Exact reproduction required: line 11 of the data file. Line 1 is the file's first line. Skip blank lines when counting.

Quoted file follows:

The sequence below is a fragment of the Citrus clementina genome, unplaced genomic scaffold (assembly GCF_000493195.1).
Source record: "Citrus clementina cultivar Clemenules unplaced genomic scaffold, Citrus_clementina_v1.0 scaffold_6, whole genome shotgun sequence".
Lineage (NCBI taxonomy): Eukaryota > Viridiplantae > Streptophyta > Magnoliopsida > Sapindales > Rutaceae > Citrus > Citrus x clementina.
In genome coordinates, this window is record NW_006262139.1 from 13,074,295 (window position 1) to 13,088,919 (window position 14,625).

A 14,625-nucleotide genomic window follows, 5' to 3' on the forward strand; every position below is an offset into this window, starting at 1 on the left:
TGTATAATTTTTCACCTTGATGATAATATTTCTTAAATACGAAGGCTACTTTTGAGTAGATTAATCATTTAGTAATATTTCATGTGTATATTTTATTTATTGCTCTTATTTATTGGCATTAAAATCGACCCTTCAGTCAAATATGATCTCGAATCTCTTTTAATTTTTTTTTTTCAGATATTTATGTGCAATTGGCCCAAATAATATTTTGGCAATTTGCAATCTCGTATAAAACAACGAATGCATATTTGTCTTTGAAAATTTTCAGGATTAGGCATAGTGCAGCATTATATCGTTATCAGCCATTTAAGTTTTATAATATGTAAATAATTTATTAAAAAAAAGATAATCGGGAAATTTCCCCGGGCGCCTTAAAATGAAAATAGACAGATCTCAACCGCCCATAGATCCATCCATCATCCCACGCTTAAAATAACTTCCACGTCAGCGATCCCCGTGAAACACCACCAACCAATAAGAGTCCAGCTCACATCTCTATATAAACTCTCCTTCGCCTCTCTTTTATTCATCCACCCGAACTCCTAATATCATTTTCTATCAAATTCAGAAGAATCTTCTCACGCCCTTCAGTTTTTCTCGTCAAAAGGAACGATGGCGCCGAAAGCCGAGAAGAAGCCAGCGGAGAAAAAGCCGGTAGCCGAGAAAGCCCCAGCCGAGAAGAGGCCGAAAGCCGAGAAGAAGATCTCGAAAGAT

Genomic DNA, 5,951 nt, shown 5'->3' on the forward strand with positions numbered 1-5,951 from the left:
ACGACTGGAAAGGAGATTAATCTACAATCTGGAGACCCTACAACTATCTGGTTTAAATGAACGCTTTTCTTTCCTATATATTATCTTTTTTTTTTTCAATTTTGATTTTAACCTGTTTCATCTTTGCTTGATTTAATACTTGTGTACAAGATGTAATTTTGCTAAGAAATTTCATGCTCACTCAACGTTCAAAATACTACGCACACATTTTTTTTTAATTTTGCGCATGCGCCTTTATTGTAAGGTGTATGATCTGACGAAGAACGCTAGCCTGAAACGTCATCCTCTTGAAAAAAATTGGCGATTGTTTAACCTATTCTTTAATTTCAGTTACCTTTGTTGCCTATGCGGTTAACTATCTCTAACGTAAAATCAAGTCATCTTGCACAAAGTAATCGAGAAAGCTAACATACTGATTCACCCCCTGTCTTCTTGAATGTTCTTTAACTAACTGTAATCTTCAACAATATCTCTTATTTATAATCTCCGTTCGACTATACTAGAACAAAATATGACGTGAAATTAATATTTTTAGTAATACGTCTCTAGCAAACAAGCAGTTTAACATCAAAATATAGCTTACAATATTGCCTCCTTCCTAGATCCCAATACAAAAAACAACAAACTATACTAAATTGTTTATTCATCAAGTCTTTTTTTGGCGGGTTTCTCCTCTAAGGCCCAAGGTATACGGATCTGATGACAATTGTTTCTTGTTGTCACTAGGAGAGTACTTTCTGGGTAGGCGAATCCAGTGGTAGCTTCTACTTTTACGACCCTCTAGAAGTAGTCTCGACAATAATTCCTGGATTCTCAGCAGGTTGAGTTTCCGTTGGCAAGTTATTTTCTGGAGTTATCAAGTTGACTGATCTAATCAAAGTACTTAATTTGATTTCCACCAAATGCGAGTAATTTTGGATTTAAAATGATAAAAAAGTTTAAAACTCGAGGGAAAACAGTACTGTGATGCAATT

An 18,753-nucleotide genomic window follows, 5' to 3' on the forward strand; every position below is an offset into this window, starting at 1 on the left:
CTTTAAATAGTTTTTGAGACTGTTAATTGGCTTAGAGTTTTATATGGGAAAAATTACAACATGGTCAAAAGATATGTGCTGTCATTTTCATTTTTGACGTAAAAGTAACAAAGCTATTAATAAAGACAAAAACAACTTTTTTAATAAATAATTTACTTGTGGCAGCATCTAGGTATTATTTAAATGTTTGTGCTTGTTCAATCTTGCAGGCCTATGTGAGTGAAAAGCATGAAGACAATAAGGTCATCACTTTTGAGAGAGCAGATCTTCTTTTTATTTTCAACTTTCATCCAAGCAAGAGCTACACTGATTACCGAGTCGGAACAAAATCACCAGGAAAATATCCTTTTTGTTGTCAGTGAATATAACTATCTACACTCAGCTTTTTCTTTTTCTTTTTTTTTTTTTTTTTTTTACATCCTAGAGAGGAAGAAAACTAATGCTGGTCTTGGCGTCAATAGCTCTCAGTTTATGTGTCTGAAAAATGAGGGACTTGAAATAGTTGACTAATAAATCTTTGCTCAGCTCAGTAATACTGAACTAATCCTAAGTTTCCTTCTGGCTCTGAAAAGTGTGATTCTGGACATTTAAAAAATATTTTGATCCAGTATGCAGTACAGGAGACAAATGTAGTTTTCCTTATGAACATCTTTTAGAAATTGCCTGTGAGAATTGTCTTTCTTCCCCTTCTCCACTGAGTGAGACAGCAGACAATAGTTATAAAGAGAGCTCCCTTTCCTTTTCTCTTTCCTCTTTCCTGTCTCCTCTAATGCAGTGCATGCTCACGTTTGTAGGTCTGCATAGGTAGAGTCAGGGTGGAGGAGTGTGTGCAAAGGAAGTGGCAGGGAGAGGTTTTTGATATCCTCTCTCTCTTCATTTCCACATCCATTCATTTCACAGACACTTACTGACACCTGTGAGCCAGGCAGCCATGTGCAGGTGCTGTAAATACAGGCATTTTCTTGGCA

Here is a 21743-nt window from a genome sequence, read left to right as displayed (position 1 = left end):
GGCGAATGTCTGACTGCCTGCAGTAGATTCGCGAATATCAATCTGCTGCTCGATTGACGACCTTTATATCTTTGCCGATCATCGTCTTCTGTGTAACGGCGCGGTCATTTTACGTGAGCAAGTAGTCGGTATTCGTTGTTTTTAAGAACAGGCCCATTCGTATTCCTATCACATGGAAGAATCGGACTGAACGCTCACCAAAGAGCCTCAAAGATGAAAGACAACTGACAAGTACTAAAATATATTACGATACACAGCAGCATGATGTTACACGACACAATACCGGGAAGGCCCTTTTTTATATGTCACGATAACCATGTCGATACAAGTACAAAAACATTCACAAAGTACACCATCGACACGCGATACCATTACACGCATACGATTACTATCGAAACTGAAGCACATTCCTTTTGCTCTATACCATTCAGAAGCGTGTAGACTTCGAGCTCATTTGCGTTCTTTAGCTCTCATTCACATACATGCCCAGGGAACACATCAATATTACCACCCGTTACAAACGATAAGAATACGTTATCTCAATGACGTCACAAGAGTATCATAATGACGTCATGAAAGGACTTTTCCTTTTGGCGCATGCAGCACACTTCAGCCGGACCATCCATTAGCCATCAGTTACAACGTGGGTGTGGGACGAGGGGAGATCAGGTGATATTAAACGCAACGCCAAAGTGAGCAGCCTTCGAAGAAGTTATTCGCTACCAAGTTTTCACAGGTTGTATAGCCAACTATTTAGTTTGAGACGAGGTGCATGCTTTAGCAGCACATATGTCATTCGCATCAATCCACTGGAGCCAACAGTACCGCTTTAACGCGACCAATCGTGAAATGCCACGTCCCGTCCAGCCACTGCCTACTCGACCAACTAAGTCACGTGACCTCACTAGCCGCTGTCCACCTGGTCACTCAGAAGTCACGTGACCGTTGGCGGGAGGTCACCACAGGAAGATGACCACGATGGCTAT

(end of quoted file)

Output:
Here is a 21743-nt window from a genome sequence, read left to right as displayed (position 1 = left end):